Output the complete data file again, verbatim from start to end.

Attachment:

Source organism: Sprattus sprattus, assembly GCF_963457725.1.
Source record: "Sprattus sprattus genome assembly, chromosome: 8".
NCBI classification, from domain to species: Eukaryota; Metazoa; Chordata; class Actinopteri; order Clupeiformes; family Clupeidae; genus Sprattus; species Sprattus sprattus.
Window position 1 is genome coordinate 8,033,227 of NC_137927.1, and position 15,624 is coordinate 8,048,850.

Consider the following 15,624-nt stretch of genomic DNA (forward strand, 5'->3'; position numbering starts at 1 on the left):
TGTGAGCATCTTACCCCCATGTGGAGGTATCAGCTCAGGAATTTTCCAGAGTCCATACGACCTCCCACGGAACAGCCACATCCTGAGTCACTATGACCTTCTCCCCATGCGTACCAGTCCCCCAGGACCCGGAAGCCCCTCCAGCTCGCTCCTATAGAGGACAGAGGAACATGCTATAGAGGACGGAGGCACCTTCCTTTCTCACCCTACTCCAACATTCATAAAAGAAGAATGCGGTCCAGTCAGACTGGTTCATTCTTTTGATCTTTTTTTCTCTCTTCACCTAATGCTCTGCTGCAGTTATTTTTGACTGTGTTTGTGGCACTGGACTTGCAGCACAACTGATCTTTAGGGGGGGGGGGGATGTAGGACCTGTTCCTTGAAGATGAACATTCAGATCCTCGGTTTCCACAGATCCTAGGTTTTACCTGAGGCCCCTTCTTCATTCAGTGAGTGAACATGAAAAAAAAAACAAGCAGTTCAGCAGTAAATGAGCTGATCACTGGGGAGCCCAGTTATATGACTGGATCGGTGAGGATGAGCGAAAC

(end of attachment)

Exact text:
Source organism: Sprattus sprattus, assembly GCF_963457725.1.
Source record: "Sprattus sprattus genome assembly, chromosome: 8".
NCBI classification, from domain to species: Eukaryota; Metazoa; Chordata; class Actinopteri; order Clupeiformes; family Clupeidae; genus Sprattus; species Sprattus sprattus.
Window position 1 is genome coordinate 8,033,227 of NC_137927.1, and position 15,624 is coordinate 8,048,850.

Consider the following 15,624-nt stretch of genomic DNA (forward strand, 5'->3'; position numbering starts at 1 on the left):
TGTGAGCATCTTACCCCCATGTGGAGGTATCAGCTCAGGAATTTTCCAGAGTCCATACGACCTCCCACGGAACAGCCACATCCTGAGTCACTATGACCTTCTCCCCATGCGTACCAGTCCCCCAGGACCCGGAAGCCCCTCCAGCTCGCTCCTATAGAGGACAGAGGAACATGCTATAGAGGACGGAGGCACCTTCCTTTCTCACCCTACTCCAACATTCATAAAAGAAGAATGCGGTCCAGTCAGACTGGTTCATTCTTTTGATCTTTTTTTCTCTCTTCACCTAATGCTCTGCTGCAGTTATTTTTGACTGTGTTTGTGGCACTGGACTTGCAGCACAACTGATCTTTAGGGGGGGGGGGGATGTAGGACCTGTTCCTTGAAGATGAACATTCAGATCCTCGGTTTCCACAGATCCTAGGTTTTACCTGAGGCCCCTTCTTCATTCAGTGAGTGAACATGAAAAAAAAAACAAGCAGTTCAGCAGTAAATGAGCTGATCACTGGGGAGCCCAGTTATATGACTGGATCGGTGAGGATGAGCGAAAC